New Bomb Turks, natch – Mike Lavella said to me, “I don’t know how
you’re going to write this book without saying what a big deal your band and
that first album was on the scene.” So there, I said it here. Ha!
Oblivians – Their informed roots and
extremely well-written songs – blasted sloppy through a revived sense of trash
after early side-projects – made them a kind of garage punk 7″ tidal wave era
cresting point, that washes down on bands to this day, where their reunion gigs
are selling out in a few days.
Teengenerate – Ditto, only WAY trashier
even; maybe the most explosive live act of this whole thing.
Hives – Veni, Vidi, Vicious was a truly great, catchy-approachable album
that yanked a lot of this book’s aesthetic chutzpah into the charts, which has
never been easy. The Ramones couldn’t even do it!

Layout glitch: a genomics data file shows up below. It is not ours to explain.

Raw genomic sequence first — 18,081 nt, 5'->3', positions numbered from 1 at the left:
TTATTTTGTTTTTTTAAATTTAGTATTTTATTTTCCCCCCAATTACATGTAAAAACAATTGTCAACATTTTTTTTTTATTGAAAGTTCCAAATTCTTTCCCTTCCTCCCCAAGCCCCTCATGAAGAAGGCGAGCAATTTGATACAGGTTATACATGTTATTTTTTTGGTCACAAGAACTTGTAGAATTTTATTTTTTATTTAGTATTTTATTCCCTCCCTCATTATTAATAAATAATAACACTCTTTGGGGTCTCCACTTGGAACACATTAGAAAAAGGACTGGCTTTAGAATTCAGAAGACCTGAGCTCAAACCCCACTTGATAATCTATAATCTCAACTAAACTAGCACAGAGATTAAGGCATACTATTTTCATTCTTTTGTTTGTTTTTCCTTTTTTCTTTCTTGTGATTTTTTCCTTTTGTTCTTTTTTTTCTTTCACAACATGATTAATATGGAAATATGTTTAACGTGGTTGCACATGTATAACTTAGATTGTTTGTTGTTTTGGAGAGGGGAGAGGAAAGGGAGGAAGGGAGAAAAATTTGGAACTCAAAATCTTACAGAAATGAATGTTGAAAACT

Clone Defects – The Defects – whom I
used to help sneak into Detroit area shows and watch piss people off around
town before they formed – knew their garage-punk shit, and then ate it again,
shitting it out as a cosmic mind-bending meal for another generation, I
Black Lips – Similar job as the Clone
Defects, only more Replacements drunk-winkers than Crime acid-eaters.
One final question
then – bonus question! With my advance copy of We Never Learn came a 20-song promotional CD of bands featured in
the book, whereas regular consumers will have to be satisfied with a download
code for the tracks. Potential eBay gold for collector scum like me?
I’d assume the vinyl bootleg that will hopefully be spawned
soon will go for 10 bucks; the CD the same in 5 years when we’re all clamoring
for “vintage” CD players… Har.
I do want to say
that there are unreleased tracks on that comp – and the previously released
tracks are pretty damn rare too.